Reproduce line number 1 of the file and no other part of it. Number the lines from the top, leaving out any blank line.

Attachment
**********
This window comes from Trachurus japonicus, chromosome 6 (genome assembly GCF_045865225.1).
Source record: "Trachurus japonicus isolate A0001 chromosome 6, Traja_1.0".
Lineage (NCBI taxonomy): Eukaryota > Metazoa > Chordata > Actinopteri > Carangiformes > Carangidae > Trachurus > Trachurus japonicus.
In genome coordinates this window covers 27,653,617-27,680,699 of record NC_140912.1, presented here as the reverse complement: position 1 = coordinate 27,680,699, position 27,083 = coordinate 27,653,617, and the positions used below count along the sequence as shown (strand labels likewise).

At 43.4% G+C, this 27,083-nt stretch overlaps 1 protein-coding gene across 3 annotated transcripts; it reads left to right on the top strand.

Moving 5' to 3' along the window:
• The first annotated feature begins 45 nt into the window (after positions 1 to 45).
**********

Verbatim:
This window comes from Trachurus japonicus, chromosome 6 (genome assembly GCF_045865225.1).